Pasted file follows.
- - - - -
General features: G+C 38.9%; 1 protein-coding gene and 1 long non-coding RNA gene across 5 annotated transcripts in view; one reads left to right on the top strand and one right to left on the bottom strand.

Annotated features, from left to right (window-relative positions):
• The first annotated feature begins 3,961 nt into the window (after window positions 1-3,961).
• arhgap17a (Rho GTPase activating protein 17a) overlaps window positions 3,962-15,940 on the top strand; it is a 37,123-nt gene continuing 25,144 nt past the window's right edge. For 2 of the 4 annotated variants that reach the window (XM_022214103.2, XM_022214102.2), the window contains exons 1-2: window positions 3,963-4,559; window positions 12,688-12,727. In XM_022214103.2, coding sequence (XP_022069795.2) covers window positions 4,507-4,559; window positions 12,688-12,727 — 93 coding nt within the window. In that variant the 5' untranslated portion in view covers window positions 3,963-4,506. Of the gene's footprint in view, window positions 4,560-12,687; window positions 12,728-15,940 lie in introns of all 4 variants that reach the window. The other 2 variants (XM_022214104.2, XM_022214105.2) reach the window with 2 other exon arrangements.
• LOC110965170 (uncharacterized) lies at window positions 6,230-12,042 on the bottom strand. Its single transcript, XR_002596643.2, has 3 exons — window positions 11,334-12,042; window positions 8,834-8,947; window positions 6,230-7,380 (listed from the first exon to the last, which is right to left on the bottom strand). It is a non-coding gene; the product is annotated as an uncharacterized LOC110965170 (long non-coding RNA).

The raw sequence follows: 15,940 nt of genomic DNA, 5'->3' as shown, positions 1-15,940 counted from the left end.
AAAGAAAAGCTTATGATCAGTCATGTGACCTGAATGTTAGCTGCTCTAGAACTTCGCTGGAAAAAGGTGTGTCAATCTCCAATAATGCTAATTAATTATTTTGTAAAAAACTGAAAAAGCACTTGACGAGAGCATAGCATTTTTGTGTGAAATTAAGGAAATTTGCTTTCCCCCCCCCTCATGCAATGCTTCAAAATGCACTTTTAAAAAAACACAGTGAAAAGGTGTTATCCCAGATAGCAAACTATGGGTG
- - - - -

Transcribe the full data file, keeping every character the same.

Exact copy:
General features: G+C 38.9%; 1 protein-coding gene and 1 long non-coding RNA gene across 5 annotated transcripts in view; one reads left to right on the top strand and one right to left on the bottom strand.

Annotated features, from left to right (window-relative positions):
• The first annotated feature begins 3,961 nt into the window (after window positions 1-3,961).
• arhgap17a (Rho GTPase activating protein 17a) overlaps window positions 3,962-15,940 on the top strand; it is a 37,123-nt gene continuing 25,144 nt past the window's right edge. For 2 of the 4 annotated variants that reach the window (XM_022214103.2, XM_022214102.2), the window contains exons 1-2: window positions 3,963-4,559; window positions 12,688-12,727. In XM_022214103.2, coding sequence (XP_022069795.2) covers window positions 4,507-4,559; window positions 12,688-12,727 — 93 coding nt within the window. In that variant the 5' untranslated portion in view covers window positions 3,963-4,506. Of the gene's footprint in view, window positions 4,560-12,687; window positions 12,728-15,940 lie in introns of all 4 variants that reach the window. The other 2 variants (XM_022214104.2, XM_022214105.2) reach the window with 2 other exon arrangements.
• LOC110965170 (uncharacterized) lies at window positions 6,230-12,042 on the bottom strand. Its single transcript, XR_002596643.2, has 3 exons — window positions 11,334-12,042; window positions 8,834-8,947; window positions 6,230-7,380 (listed from the first exon to the last, which is right to left on the bottom strand). It is a non-coding gene; the product is annotated as an uncharacterized LOC110965170 (long non-coding RNA).

The raw sequence follows: 15,940 nt of genomic DNA, 5'->3' as shown, positions 1-15,940 counted from the left end.
AAAGAAAAGCTTATGATCAGTCATGTGACCTGAATGTTAGCTGCTCTAGAACTTCGCTGGAAAAAGGTGTGTCAATCTCCAATAATGCTAATTAATTATTTTGTAAAAAACTGAAAAAGCACTTGACGAGAGCATAGCATTTTTGTGTGAAATTAAGGAAATTTGCTTTCCCCCCCCCTCATGCAATGCTTCAAAATGCACTTTTAAAAAAACACAGTGAAAAGGTGTTATCCCAGATAGCAAACTATGGGTG